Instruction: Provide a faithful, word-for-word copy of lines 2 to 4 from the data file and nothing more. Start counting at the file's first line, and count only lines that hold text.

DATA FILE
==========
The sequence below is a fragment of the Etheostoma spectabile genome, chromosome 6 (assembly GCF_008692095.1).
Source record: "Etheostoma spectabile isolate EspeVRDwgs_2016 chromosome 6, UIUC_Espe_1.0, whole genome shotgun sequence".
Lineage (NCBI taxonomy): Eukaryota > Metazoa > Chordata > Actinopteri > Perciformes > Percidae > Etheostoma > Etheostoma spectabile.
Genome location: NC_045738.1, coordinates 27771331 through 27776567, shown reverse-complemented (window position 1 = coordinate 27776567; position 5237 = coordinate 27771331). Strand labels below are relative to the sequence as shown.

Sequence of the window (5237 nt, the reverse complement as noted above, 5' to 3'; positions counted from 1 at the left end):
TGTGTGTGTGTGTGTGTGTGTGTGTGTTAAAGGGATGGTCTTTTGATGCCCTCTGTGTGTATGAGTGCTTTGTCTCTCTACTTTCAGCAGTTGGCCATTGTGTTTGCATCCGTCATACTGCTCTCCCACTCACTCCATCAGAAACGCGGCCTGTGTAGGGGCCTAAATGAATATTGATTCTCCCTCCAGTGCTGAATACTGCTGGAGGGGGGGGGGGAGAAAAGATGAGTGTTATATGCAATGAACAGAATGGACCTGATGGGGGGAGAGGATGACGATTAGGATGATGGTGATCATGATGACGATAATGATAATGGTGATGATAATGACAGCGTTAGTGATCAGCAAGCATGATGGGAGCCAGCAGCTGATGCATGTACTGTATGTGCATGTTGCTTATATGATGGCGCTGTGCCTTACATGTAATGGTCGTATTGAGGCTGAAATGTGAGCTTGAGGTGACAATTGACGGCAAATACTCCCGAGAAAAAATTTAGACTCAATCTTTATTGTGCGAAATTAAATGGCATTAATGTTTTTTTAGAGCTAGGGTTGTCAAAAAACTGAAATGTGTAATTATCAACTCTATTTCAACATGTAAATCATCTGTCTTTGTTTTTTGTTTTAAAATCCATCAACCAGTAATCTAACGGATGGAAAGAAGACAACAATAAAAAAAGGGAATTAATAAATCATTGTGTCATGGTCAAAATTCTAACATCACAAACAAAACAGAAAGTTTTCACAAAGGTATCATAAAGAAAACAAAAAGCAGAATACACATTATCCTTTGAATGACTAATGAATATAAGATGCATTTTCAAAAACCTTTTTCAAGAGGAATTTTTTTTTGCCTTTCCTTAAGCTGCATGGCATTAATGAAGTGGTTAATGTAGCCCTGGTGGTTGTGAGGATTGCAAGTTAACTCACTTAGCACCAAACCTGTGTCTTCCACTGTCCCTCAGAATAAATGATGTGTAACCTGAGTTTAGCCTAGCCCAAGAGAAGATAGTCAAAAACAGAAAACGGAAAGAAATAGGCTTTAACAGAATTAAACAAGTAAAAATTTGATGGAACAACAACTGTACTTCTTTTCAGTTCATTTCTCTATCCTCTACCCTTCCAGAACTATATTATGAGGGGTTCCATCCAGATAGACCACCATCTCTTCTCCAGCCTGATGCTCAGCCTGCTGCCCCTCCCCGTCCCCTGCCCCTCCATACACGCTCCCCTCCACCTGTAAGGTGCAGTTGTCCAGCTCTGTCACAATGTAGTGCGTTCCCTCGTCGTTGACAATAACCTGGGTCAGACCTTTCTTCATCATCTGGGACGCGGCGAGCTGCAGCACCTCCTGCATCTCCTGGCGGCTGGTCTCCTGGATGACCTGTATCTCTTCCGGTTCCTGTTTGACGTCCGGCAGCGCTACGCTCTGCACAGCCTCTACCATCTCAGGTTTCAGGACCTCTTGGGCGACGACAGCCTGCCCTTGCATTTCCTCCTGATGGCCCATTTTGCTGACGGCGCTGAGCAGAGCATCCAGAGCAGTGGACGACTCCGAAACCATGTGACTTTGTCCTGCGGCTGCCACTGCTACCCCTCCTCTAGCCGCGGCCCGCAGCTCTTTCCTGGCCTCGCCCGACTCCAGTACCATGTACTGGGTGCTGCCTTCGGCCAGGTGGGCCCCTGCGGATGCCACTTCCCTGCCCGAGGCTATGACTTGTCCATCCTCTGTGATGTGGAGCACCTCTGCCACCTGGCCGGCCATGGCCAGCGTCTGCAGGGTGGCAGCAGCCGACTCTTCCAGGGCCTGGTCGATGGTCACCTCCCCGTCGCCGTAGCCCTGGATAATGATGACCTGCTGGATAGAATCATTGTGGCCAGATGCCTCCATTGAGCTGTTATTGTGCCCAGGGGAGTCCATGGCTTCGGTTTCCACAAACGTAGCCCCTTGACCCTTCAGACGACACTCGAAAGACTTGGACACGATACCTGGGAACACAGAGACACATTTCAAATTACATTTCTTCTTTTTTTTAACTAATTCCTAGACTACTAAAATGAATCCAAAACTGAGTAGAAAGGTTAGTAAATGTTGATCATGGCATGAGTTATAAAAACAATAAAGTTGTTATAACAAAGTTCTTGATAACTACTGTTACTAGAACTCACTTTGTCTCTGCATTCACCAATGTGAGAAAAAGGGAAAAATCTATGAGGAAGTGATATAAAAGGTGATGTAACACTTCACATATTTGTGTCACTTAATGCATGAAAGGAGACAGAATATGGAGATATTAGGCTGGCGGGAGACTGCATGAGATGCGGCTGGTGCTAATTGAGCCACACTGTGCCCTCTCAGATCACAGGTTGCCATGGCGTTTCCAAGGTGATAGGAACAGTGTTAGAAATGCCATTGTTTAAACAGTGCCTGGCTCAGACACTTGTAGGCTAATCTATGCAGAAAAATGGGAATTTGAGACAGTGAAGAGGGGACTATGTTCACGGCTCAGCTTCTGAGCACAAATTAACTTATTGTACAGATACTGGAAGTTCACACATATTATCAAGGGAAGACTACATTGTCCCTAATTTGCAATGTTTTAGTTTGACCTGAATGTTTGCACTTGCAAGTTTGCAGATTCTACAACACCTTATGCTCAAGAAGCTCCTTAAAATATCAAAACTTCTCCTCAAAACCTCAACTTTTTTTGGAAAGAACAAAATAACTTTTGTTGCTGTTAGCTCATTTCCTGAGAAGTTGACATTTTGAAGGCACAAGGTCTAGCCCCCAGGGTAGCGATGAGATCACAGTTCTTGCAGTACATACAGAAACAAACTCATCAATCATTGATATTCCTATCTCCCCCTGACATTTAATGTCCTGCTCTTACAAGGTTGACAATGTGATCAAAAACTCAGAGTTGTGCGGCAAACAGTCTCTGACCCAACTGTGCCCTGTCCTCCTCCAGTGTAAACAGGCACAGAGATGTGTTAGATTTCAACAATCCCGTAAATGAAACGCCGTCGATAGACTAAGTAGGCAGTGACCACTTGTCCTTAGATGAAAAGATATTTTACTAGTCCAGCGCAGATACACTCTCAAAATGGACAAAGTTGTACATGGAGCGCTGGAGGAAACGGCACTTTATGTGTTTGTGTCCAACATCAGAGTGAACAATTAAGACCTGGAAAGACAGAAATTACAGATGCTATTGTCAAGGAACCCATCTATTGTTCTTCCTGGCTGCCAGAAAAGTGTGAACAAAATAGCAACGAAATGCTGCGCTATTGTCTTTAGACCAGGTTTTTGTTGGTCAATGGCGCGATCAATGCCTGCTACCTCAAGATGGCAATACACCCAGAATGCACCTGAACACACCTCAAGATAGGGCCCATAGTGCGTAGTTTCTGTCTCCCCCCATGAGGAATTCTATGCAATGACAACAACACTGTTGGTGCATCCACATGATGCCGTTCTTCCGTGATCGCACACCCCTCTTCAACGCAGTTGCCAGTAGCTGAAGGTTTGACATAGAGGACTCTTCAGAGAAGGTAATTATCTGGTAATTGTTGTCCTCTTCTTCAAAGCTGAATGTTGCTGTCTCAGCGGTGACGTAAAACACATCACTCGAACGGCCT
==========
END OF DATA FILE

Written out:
Source record: "Etheostoma spectabile isolate EspeVRDwgs_2016 chromosome 6, UIUC_Espe_1.0, whole genome shotgun sequence".
Lineage (NCBI taxonomy): Eukaryota > Metazoa > Chordata > Actinopteri > Perciformes > Percidae > Etheostoma > Etheostoma spectabile.
Genome location: NC_045738.1, coordinates 27771331 through 27776567, shown reverse-complemented (window position 1 = coordinate 27776567; position 5237 = coordinate 27771331). Strand labels below are relative to the sequence as shown.